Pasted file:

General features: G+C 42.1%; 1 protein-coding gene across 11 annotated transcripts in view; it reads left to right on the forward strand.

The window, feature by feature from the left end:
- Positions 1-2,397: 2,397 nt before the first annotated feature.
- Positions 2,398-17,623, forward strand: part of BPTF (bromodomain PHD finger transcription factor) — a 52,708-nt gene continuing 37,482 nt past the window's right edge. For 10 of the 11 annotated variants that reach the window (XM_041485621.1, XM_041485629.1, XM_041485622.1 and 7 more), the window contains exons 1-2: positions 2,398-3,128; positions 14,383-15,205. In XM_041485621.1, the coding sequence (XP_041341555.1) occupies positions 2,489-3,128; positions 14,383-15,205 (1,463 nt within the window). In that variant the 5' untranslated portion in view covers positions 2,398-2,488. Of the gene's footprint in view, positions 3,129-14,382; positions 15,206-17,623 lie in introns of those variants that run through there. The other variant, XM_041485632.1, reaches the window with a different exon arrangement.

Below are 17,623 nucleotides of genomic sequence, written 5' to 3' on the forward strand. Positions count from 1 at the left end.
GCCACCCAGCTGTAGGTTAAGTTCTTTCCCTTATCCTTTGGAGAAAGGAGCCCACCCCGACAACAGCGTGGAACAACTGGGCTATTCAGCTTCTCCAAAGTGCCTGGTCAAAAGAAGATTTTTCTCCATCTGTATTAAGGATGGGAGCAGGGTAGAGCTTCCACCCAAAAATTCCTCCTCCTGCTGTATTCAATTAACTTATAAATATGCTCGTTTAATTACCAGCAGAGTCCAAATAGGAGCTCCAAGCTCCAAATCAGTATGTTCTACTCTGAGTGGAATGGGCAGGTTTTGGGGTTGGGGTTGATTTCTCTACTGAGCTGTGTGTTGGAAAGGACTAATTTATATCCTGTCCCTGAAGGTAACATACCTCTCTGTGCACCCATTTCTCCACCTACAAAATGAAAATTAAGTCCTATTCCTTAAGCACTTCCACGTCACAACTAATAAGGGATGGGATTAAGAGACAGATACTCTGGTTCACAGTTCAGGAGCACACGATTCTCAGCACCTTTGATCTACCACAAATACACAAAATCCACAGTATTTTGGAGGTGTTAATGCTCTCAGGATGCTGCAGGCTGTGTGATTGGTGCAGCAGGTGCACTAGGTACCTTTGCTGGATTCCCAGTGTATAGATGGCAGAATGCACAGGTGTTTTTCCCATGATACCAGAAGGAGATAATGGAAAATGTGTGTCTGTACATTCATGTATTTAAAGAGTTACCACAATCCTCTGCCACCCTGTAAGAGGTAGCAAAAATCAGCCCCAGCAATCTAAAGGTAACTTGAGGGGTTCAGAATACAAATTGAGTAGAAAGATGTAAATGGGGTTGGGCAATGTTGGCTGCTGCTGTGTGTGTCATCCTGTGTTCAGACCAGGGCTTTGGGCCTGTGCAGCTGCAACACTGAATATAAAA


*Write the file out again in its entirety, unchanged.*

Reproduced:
General features: G+C 42.1%; 1 protein-coding gene across 11 annotated transcripts in view; it reads left to right on the forward strand.

The window, feature by feature from the left end:
- Positions 1-2,397: 2,397 nt before the first annotated feature.
- Positions 2,398-17,623, forward strand: part of BPTF (bromodomain PHD finger transcription factor) — a 52,708-nt gene continuing 37,482 nt past the window's right edge. For 10 of the 11 annotated variants that reach the window (XM_041485621.1, XM_041485629.1, XM_041485622.1 and 7 more), the window contains exons 1-2: positions 2,398-3,128; positions 14,383-15,205. In XM_041485621.1, the coding sequence (XP_041341555.1) occupies positions 2,489-3,128; positions 14,383-15,205 (1,463 nt within the window). In that variant the 5' untranslated portion in view covers positions 2,398-2,488. Of the gene's footprint in view, positions 3,129-14,382; positions 15,206-17,623 lie in introns of those variants that run through there. The other variant, XM_041485632.1, reaches the window with a different exon arrangement.

Below are 17,623 nucleotides of genomic sequence, written 5' to 3' on the forward strand. Positions count from 1 at the left end.
GCCACCCAGCTGTAGGTTAAGTTCTTTCCCTTATCCTTTGGAGAAAGGAGCCCACCCCGACAACAGCGTGGAACAACTGGGCTATTCAGCTTCTCCAAAGTGCCTGGTCAAAAGAAGATTTTTCTCCATCTGTATTAAGGATGGGAGCAGGGTAGAGCTTCCACCCAAAAATTCCTCCTCCTGCTGTATTCAATTAACTTATAAATATGCTCGTTTAATTACCAGCAGAGTCCAAATAGGAGCTCCAAGCTCCAAATCAGTATGTTCTACTCTGAGTGGAATGGGCAGGTTTTGGGGTTGGGGTTGATTTCTCTACTGAGCTGTGTGTTGGAAAGGACTAATTTATATCCTGTCCCTGAAGGTAACATACCTCTCTGTGCACCCATTTCTCCACCTACAAAATGAAAATTAAGTCCTATTCCTTAAGCACTTCCACGTCACAACTAATAAGGGATGGGATTAAGAGACAGATACTCTGGTTCACAGTTCAGGAGCACACGATTCTCAGCACCTTTGATCTACCACAAATACACAAAATCCACAGTATTTTGGAGGTGTTAATGCTCTCAGGATGCTGCAGGCTGTGTGATTGGTGCAGCAGGTGCACTAGGTACCTTTGCTGGATTCCCAGTGTATAGATGGCAGAATGCACAGGTGTTTTTCCCATGATACCAGAAGGAGATAATGGAAAATGTGTGTCTGTACATTCATGTATTTAAAGAGTTACCACAATCCTCTGCCACCCTGTAAGAGGTAGCAAAAATCAGCCCCAGCAATCTAAAGGTAACTTGAGGGGTTCAGAATACAAATTGAGTAGAAAGATGTAAATGGGGTTGGGCAATGTTGGCTGCTGCTGTGTGTGTCATCCTGTGTTCAGACCAGGGCTTTGGGCCTGTGCAGCTGCAACACTGAATATAAAA